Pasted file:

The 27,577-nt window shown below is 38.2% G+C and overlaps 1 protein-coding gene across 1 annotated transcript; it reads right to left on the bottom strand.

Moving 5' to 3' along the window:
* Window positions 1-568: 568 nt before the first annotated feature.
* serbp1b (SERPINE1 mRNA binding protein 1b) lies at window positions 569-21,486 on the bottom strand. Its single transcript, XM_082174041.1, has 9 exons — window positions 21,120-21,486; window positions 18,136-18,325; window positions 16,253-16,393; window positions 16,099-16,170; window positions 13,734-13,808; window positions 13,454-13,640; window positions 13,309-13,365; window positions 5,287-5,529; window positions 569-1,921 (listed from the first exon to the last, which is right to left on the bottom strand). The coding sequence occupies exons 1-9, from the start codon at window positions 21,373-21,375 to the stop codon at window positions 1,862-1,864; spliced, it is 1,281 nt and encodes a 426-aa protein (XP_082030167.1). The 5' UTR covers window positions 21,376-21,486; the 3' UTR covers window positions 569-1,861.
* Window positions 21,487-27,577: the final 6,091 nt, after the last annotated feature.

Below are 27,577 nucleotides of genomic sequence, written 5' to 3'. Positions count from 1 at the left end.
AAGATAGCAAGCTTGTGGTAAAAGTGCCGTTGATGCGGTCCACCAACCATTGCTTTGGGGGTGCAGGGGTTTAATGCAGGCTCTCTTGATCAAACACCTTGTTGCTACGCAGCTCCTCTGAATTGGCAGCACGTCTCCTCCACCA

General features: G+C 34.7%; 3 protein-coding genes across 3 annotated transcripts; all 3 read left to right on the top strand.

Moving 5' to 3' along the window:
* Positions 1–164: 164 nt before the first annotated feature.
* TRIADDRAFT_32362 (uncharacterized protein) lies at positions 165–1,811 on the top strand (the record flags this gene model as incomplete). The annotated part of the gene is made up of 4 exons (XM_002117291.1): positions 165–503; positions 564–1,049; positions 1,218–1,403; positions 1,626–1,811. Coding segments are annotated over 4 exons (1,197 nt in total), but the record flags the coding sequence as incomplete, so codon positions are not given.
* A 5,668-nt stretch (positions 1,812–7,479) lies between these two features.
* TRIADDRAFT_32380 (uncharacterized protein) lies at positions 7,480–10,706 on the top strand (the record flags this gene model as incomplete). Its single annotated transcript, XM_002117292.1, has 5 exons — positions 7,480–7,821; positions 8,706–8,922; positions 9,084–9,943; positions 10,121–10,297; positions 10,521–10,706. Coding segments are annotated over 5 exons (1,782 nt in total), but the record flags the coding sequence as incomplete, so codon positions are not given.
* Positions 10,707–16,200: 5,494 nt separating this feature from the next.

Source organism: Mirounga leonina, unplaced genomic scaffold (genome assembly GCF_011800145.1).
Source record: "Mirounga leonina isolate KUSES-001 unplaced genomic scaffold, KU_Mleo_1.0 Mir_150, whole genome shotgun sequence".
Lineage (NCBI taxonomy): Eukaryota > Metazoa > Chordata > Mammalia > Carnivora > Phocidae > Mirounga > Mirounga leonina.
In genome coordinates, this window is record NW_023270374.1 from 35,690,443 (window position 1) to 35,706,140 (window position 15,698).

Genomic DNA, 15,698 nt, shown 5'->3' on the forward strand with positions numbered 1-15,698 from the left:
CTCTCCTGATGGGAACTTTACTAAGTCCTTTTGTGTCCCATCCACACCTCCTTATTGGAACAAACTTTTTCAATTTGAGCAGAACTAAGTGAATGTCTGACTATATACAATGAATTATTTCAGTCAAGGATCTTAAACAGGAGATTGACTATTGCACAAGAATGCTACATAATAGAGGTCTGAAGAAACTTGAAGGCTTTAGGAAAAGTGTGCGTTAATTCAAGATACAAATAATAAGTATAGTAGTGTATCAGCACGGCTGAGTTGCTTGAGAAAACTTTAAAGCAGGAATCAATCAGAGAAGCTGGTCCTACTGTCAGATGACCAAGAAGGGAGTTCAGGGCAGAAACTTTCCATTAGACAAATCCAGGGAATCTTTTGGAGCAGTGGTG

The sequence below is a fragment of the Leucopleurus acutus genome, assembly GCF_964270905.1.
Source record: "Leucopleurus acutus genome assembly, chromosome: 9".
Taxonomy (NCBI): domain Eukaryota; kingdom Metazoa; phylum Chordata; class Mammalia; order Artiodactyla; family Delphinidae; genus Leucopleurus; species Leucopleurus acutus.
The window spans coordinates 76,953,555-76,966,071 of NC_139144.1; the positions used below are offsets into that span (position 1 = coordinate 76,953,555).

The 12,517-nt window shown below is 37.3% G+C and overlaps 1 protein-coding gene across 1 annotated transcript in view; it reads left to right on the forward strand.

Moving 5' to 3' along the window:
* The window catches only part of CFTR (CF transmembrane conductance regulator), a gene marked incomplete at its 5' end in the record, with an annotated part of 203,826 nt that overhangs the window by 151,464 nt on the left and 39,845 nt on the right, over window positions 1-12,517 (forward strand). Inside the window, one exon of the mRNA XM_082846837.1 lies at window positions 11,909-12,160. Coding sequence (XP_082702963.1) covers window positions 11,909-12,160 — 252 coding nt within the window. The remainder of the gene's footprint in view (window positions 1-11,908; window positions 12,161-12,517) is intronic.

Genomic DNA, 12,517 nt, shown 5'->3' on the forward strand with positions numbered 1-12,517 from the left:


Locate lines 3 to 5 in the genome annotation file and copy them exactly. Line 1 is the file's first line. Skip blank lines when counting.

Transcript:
* Window positions 1-568: 568 nt before the first annotated feature.
* serbp1b (SERPINE1 mRNA binding protein 1b) lies at window positions 569-21,486 on the bottom strand. Its single transcript, XM_082174041.1, has 9 exons — window positions 21,120-21,486; window positions 18,136-18,325; window positions 16,253-16,393; window positions 16,099-16,170; window positions 13,734-13,808; window positions 13,454-13,640; window positions 13,309-13,365; window positions 5,287-5,529; window positions 569-1,921 (listed from the first exon to the last, which is right to left on the bottom strand). The coding sequence occupies exons 1-9, from the start codon at window positions 21,373-21,375 to the stop codon at window positions 1,862-1,864; spliced, it is 1,281 nt and encodes a 426-aa protein (XP_082030167.1). The 5' UTR covers window positions 21,376-21,486; the 3' UTR covers window positions 569-1,861.
* Window positions 21,487-27,577: the final 6,091 nt, after the last annotated feature.